Percentage of Mineral Depletion From Soil
During the Past 100 Years by Continent:
The North American continent has had an average of 85% mineral depletion over the past 100 years — the worst of any other country in the world!
Studies By Dr Linus Pauling on Soil Mineral Depletion:
Studies By Dr Linus Pauling, twice noble prize winner, said “you can trace every sickness, every disease and every ailment to a mineral deficiency”. Yet, all over the world, minerals are disappearing from agricultural soils at an alarming rate. In 1992, the official report of the Rio Earth Summit concluded “there is deep concern over continuing major declines in the mineral values in farm and range soils throughout the world”. This statement was based on data showing that over the last 100 years, average mineral levels in agricultural soils had fallen worldwide – by 72% in Europe, 76% in Asia and 85% in North America. What has caused this staggering decline?
Most of the blame lies with artificial chemical fertilisers. We now know that plants absorb 70 to 80 different minerals from the soil, while the number returned to it by plants grown with commercial fertilisers can be counted on the fingers of one hand. Every crop that is cut or animal that is sent to market marks a further depletion in the mineral status of the soil on which it was raised. Organic wastes that in former times would have been composted and returned to the land are nowadays mostly consigned to landfill sites or incineration.
There are many other ways in which the move to chemical farming prevents crops from taking up even the sparse amounts of trace minerals left in the soil. Soil contains bacteria, fungi, plant and animal life, in a state of constant interaction and balance. Every one of these organisms needs dozens of different minerals to survive and play its part in the ecosystem. Some bacteria have a vital role in converting soil minerals into chemical forms that plants can use. NPK fertilisers (fertilisers used in modern farming that only contain nitrogen, phosphorous and potassium) gradually change the soil pH towards acidic conditions in which these bacteria can not survive. To combat soil acidification farmers lay lime on the land adding back calcium and magnesium to raise the soil pH, but it also converts manganese and some other trace minerals into chemical forms that plants are unable to absorb.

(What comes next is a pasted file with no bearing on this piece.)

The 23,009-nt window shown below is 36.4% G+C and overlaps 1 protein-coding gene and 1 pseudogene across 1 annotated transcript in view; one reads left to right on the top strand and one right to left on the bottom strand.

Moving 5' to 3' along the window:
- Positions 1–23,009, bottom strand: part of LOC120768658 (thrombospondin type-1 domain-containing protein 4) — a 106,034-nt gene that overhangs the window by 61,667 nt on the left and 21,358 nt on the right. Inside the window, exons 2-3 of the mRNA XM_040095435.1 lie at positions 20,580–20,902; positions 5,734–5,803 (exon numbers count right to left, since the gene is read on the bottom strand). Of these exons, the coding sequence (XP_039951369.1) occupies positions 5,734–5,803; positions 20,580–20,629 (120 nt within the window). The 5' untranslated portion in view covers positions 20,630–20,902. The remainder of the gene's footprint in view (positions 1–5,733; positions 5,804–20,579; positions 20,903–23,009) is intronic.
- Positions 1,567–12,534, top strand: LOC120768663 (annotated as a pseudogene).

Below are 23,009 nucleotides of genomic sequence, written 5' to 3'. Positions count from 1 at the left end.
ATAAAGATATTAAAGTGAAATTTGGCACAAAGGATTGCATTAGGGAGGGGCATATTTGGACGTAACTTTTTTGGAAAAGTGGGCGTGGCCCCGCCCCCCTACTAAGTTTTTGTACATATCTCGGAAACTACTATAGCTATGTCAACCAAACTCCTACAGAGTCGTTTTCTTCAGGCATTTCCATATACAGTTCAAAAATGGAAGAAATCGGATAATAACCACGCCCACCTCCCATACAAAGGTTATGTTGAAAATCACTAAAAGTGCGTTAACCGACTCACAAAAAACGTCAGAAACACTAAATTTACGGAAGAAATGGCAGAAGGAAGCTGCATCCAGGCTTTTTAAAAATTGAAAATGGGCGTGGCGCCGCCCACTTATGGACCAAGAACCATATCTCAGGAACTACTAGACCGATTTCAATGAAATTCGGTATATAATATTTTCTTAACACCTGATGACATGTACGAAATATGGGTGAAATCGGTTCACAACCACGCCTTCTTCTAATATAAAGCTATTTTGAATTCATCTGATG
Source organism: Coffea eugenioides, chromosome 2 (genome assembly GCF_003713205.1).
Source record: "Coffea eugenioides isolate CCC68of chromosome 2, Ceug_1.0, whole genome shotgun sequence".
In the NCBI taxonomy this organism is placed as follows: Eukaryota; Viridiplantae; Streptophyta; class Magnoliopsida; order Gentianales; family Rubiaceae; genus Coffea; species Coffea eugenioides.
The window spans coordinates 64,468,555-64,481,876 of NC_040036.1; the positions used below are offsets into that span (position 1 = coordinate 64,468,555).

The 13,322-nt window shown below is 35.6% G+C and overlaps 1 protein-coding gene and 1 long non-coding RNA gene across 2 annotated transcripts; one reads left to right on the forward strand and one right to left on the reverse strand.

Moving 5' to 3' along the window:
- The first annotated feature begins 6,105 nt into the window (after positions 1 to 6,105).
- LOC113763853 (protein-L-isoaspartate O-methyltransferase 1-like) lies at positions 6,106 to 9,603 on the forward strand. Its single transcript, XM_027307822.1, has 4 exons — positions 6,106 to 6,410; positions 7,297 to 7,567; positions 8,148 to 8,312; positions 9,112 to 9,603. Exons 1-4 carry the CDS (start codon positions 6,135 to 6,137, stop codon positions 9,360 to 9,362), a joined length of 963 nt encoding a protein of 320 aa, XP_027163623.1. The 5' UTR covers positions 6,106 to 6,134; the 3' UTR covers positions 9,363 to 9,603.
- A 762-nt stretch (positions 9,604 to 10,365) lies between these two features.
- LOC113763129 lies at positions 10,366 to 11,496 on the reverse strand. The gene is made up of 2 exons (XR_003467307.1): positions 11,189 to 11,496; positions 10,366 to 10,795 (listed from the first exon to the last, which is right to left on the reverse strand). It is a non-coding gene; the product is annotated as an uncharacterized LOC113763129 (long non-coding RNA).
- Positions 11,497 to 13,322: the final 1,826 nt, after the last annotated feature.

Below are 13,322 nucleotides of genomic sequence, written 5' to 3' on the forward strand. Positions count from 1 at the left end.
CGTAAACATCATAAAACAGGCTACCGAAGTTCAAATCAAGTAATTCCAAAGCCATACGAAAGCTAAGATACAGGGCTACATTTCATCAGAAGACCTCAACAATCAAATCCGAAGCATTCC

Pesticides and herbicides also reduce the uptake of trace minerals by plants. Plants have an important relationship with certain fungi that can form networks covering several acres. The fungus obtains carbohydrates from the plant root, at the same time supplying the plant with nutrients it draws from the soil. This gives the plant access to a vastly greater mineral extraction system than is possible by their roots alone. Chemical fungicide sprays destroy these beneficial fungi and so again reduce the ability of plants to absorb soil minerals. Insecticides can also reduce trace mineral uptake by inactivating choline-containing enzymes in plants, essential for the absorption of manganese and other minerals.
The combined effect of soil mineral depletion and the reduced availability of those minerals that remain is that most of the food that we eat is mineral deficient.
The table summarizes the reductions in the average mineral content of 27 vegetables and 17 fruits, between 1940 and 1991. The results of the latest research are expected to show mineral values in continual decline.
Reduction in average mineral content of fruit and vegetables between 1940 and 1991 shown in graph below:
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